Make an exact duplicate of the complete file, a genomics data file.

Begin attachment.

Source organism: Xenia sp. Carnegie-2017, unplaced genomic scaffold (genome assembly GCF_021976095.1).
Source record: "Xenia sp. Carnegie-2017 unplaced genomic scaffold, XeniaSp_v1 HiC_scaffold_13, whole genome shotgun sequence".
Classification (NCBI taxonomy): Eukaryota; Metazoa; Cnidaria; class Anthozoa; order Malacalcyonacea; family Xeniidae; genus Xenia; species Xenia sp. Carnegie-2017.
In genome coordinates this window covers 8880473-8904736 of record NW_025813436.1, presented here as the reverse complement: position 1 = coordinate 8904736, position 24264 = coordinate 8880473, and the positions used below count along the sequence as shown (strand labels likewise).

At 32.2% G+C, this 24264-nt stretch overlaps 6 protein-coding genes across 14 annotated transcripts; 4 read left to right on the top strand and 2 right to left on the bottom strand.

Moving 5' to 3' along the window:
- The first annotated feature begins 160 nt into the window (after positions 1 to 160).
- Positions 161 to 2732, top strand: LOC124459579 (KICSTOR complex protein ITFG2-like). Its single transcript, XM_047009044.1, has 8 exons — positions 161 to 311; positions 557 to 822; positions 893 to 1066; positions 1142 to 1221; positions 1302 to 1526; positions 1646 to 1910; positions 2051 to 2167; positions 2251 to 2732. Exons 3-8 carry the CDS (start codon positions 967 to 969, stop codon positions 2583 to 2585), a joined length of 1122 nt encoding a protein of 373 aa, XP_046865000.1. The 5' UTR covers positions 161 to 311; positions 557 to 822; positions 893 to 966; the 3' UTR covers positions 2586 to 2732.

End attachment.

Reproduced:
Source organism: Xenia sp. Carnegie-2017, unplaced genomic scaffold (genome assembly GCF_021976095.1).
Source record: "Xenia sp. Carnegie-2017 unplaced genomic scaffold, XeniaSp_v1 HiC_scaffold_13, whole genome shotgun sequence".
Classification (NCBI taxonomy): Eukaryota; Metazoa; Cnidaria; class Anthozoa; order Malacalcyonacea; family Xeniidae; genus Xenia; species Xenia sp. Carnegie-2017.
In genome coordinates this window covers 8880473-8904736 of record NW_025813436.1, presented here as the reverse complement: position 1 = coordinate 8904736, position 24264 = coordinate 8880473, and the positions used below count along the sequence as shown (strand labels likewise).

At 32.2% G+C, this 24264-nt stretch overlaps 6 protein-coding genes across 14 annotated transcripts; 4 read left to right on the top strand and 2 right to left on the bottom strand.

Moving 5' to 3' along the window:
- The first annotated feature begins 160 nt into the window (after positions 1 to 160).
- Positions 161 to 2732, top strand: LOC124459579 (KICSTOR complex protein ITFG2-like). Its single transcript, XM_047009044.1, has 8 exons — positions 161 to 311; positions 557 to 822; positions 893 to 1066; positions 1142 to 1221; positions 1302 to 1526; positions 1646 to 1910; positions 2051 to 2167; positions 2251 to 2732. Exons 3-8 carry the CDS (start codon positions 967 to 969, stop codon positions 2583 to 2585), a joined length of 1122 nt encoding a protein of 373 aa, XP_046865000.1. The 5' UTR covers positions 161 to 311; positions 557 to 822; positions 893 to 966; the 3' UTR covers positions 2586 to 2732.